Women make up 36 percent of the workforce in Bangladesh -- a high percentage for South Asia -- but female workers there continue to face obstacles, from balancing work and family to access to financing. These challenges usually stem from a lack of training, professional resources and self-confidence.

In partnership with Concern Universal, Coca-Cola has recently launched Women Business Centers in Bangladesh as part of its global 5by20 initiative to enable the economic empowerment of 5 million women entrepreneurs by 2020.

These facilities, run by women, were developed to address common barriers women entrepreneurs face by providing access to business skills training, market information, agriculture training, mobile banking assistance, healthcare counseling, mentoring and networking opportunities. 

The first phase started with 10 centers in Jamalpur and saw success driven by women entrepreneurs, who worked as change agents to empower rural women. They reached out to extended groups of women in the same and neighboring villages and trained them on income-generating skills. Additionally, they provided many of the services these women required apart from being instrumental in the establishment of active women groups. More than 10,000 women beneficiaries were trained on agricultural production, marketing services, mobile and computer services and basic healthcare in 2015.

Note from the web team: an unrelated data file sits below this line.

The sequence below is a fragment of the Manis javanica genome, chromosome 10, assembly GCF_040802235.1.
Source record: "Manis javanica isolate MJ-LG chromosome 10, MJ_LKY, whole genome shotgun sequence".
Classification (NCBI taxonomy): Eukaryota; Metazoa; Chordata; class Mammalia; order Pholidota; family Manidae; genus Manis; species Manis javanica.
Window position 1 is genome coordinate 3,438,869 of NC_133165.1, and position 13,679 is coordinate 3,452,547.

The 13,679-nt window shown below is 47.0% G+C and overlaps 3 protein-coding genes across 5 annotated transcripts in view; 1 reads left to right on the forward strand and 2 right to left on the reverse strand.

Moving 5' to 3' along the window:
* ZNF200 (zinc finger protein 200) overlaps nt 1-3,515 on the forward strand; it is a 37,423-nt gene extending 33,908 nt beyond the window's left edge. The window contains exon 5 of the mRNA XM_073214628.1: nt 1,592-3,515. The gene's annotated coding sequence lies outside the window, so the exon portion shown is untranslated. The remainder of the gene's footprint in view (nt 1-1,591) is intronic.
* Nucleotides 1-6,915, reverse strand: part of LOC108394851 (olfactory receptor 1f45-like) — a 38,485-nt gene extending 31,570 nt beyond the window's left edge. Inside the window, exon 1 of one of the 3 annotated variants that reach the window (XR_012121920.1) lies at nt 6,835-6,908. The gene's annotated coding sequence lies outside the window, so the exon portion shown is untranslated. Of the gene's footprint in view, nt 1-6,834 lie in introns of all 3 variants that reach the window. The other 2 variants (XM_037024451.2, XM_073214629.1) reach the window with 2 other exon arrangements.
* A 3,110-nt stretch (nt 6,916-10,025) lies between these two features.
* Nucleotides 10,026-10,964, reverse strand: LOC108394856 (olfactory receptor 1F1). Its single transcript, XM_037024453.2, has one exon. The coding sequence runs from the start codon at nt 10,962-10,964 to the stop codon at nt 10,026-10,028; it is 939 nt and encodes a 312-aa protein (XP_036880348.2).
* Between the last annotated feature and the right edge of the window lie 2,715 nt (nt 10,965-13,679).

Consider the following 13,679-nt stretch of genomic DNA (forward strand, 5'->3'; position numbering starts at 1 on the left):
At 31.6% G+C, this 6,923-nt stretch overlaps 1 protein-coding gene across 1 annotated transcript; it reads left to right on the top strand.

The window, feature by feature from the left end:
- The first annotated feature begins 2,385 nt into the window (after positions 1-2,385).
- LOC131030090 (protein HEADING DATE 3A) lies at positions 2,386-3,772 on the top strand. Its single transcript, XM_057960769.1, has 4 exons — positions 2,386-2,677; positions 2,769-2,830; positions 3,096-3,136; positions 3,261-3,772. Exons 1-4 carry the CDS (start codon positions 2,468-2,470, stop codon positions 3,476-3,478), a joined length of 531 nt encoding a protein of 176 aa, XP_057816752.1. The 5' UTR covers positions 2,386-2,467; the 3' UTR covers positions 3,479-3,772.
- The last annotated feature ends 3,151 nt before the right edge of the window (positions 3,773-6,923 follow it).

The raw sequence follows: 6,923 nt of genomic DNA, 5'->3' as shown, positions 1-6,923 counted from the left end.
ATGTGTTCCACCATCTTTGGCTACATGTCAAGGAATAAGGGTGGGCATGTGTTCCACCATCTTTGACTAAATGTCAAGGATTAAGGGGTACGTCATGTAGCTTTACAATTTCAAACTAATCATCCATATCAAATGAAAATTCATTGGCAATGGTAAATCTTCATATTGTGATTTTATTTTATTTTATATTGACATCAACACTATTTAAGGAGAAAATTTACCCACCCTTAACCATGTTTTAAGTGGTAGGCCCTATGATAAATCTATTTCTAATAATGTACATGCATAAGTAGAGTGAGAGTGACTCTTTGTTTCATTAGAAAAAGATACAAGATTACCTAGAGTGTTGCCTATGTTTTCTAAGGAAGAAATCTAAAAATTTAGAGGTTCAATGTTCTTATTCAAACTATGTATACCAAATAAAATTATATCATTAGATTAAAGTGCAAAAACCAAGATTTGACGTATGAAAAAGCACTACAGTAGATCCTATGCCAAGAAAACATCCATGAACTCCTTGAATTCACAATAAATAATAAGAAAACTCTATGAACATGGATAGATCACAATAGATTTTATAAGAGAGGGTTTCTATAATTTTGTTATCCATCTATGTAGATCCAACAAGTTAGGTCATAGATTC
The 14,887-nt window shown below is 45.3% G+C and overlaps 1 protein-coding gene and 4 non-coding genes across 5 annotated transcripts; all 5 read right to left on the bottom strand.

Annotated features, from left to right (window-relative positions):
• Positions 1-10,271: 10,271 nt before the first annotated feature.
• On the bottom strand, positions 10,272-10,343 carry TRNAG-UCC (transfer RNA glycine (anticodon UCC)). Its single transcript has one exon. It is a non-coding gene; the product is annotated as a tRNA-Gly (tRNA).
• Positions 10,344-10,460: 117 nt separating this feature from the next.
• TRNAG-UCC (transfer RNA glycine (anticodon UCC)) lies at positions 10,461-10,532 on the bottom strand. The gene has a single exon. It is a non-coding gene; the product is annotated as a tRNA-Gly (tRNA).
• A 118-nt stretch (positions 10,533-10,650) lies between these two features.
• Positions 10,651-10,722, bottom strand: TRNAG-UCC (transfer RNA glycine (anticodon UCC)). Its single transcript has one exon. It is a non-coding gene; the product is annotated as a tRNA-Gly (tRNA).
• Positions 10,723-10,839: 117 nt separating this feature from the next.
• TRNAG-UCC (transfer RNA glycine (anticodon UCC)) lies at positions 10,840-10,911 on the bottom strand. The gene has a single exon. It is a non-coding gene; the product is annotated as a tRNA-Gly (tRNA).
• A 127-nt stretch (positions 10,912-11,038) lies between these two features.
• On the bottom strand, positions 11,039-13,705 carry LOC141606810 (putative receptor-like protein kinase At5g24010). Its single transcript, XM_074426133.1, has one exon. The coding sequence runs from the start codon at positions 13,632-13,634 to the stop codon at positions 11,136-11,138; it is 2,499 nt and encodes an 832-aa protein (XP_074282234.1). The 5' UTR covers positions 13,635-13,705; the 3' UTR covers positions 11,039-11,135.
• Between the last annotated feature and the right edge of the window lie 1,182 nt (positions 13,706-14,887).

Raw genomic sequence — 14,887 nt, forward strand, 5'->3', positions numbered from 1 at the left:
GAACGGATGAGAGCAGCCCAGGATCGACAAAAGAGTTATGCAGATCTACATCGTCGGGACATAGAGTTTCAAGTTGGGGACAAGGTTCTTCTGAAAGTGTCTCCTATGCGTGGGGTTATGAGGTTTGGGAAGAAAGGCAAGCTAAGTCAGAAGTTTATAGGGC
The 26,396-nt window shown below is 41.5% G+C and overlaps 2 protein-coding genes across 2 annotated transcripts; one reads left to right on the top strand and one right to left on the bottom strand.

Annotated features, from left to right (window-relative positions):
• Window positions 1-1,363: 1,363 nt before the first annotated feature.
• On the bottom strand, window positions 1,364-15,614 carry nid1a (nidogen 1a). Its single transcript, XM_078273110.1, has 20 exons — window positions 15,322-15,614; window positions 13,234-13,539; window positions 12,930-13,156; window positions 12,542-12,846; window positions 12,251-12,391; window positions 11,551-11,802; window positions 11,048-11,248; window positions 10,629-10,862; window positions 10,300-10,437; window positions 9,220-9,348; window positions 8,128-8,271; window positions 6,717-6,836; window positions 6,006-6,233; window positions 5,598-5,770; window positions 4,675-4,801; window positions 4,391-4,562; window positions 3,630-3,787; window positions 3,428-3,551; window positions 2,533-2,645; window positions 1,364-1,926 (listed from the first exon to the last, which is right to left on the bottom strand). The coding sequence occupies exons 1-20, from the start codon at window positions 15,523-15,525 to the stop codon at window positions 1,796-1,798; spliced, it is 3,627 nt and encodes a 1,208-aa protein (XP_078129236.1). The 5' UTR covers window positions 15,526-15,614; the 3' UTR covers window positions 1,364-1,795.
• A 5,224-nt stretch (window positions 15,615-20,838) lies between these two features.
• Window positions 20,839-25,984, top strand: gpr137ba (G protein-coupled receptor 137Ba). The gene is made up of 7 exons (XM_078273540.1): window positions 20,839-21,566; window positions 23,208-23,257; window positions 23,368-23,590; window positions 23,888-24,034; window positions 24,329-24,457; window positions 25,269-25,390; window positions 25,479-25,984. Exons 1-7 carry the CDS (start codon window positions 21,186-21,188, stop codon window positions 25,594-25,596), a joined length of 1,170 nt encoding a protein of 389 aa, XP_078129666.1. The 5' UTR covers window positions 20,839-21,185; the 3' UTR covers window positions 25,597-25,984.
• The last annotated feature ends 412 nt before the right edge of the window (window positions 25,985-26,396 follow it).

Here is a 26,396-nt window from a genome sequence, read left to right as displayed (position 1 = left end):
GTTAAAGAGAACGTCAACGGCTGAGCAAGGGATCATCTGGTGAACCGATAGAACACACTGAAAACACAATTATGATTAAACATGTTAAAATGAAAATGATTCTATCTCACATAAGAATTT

Building on the initial success, a second phase is being extended to the villages of Khulna and Bagerhat, benefiting an additional 10,000 women. 

The new centers will include an e-Commerce based, one-stop business service system for rural women to increase agricultural production and marketing.  

Each facility will provide an opportunity to five new women entrepreneurs who have never been in business before. These entrepreneurs will receive technical services and training from private and public sector organizations and will eventually share the same training with 1,0000 neighboring female producers. 


These entrepreneurs will be able to purchase agricultural products from female producers and sell to traders and private companies, which will reduce transaction costs and ensures fair prices. The one-stop business service centers will provide computer, mobile phones, photocopying, scanning and more, which will strengthen business and social communication of rural women. The centers also will provides basic health services to women through linkages with professional doctors.